Sophie Blanchard or Madame Blanchard was the first female aeronaut in history that flew on a balloonist on her own. She was famous not only for what she had gained in her flying career path but also her tragic fate on 6th July 1819.
The development of flying technology
Human always dream about the sky. When looking up in the sky seeing birds fly, we wonder what is up there and how birds can fly. This quickly motivated a group of innovative people in the past to answer the question “how to fly”.
Hot air balloon was among the earliest means of aviation. The year was 1783 and it quickly became a watershed year of hot air balloons. The Montgolfier brothers, Joseph-Michel and Jacques-Etienne found out that when heated air was collected in light-weight paper or fabric bag, it could rise the bag/paper up. In the same year, Montgolfier brothers made the first public demonstration of their hot air balloon. Some other scholars believed that the finders of heated air theory were the Chinese who invented the sky lantern.
Jean-Pierre Blanchard, husband of Sophie, was interested in flying, too. He had been working on flying designs. Blanchard promoted the flying machine that used oars sailing through the currents, pretty much similar to rowing a boat. But when he saw Motgolfiers’ demonstration, he abandoned his idea and followed the brothers.There Blanchard became a balloonist.
His career as a balloonist started in 1784. On one occasion in 1808, when he was flying through The Hague, Netherlands, he suffered from a heart attack and fell to the ground. Although the fall didn’t deprive him of his life, he never recovered from the wound and trauma. He died in the following year.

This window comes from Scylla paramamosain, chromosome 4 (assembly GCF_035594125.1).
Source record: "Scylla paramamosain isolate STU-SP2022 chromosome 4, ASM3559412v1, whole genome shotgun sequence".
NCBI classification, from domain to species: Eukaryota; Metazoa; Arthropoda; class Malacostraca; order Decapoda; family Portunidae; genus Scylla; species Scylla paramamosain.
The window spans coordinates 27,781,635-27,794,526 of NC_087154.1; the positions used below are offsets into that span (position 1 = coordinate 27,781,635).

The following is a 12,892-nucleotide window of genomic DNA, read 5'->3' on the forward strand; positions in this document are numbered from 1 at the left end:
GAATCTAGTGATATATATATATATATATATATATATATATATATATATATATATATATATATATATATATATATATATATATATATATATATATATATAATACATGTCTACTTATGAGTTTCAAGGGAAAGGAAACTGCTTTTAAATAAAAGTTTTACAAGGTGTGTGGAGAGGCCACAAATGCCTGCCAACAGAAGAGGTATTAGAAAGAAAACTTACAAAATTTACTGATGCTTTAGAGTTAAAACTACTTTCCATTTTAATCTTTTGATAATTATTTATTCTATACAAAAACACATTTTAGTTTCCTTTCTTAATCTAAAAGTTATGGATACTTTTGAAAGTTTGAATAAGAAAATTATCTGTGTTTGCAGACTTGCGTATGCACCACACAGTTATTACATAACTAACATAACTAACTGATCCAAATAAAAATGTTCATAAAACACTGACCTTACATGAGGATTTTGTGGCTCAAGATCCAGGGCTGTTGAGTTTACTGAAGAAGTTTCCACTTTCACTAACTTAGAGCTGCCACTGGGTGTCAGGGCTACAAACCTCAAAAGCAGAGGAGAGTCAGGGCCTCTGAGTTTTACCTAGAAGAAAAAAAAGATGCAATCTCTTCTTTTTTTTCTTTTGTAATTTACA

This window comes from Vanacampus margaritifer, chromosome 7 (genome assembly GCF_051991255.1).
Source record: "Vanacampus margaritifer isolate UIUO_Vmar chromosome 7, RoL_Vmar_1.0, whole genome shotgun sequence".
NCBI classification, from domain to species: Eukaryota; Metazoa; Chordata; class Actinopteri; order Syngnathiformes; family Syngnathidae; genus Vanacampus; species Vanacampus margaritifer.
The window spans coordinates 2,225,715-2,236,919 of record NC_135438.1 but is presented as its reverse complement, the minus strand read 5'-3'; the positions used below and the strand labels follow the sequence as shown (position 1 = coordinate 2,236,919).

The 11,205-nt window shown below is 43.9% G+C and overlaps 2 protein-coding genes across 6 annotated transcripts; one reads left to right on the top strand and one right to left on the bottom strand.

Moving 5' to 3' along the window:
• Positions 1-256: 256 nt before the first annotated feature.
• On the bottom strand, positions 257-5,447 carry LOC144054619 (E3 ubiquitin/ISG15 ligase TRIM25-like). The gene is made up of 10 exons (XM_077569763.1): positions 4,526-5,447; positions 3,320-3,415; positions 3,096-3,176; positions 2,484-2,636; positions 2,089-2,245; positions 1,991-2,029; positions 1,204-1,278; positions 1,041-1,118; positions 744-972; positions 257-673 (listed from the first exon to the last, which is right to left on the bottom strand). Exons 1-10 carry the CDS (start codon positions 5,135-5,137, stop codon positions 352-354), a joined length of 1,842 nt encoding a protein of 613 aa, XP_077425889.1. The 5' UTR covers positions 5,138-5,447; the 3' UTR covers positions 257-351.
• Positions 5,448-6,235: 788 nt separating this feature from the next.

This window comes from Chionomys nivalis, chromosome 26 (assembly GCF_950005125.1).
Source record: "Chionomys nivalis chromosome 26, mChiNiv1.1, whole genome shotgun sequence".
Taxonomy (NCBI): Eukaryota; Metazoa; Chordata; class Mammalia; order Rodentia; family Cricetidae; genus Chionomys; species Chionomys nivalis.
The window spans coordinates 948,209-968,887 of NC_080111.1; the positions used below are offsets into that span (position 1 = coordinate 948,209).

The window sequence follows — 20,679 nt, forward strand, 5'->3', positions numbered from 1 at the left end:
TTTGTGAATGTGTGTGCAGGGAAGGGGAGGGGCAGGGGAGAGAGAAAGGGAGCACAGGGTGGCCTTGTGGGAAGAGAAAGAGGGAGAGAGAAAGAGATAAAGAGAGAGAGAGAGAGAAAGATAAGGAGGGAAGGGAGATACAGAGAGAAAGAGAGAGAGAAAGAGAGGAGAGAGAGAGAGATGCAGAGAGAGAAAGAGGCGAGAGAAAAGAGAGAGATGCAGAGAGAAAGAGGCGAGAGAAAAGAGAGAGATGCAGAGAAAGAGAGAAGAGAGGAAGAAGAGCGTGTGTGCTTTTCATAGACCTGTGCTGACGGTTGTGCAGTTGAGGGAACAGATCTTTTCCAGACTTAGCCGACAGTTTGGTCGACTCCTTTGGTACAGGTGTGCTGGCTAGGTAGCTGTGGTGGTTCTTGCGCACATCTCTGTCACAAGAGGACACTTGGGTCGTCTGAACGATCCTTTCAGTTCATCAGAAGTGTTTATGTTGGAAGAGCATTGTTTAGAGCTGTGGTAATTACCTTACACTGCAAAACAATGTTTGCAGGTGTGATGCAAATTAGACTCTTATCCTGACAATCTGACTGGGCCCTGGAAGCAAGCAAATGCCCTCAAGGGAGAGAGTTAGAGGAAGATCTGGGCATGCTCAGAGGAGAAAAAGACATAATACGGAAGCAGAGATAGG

Sophie Blanchard as a balloonist after her husband’s death
Prior to the unfortunate accident of her husband, Sophie had learnt about the flying skills on balloon. The title “first female aeronaut” was actually granted to Elizabeth Thible who flew in 1784. But Elizabeth Thible flew with a male partner while Sophie made it on her own.
Sophie and her husband had realized that a female flying would be the public attention which would help them out of bankruptcy. Sophie also enjoyed the thrills of flying through the air. She was nervous on the ground but when she was to hit the sky, she drove her balloon fearlessly.
Sophie Blanchard quickly became a famous name in France. Her outstanding ability to drive balloon and bravery earned her recognition from many rulers.
In 1804, her career path positively changed when Napoleon appointed her to be Chief Air Minister of Ballooning. Sophie’s predecessor, Andre Jacques Garnerin, was dismissed because of his failure in driving balloon during Napolen’s coronation in Paris. This accident caused Napoleon in great embarrassment. Even when Louis XVIII became the new king of France, Sophie was still in the favor of Louis.
Sophie was also an innovative performer when she came up with many ideas to entertain her fans. One of these ideas included the use of fireworks during her performance which finally led to her death.
On the 6th of July, 1819, Sophie was about to make her performance in Tivoli Gardens in Paris. Although many people had warned her about the dangers of using fireworks, she decided to carry out her plan with firework. This performance would be the most impressive in her career path as a balloonist.
When her balloon was rising to the sky, Sophie started her firework performance. But the disaster finally came. The balloon burst into flame and the gas in it was not enough to lift the balloon. It plunged directly to the ground. But the strong blew Sophie and her balloon off Tivoli.
Sophie did everything she could do to slow the balloon down to minimize the damage as much as possible. The balloon finally hit the rooftops in Rue de Provence. Running out of gas, the balloon fell from the rooftops to the ground. When the crowd arrived, Sophie had been already dead.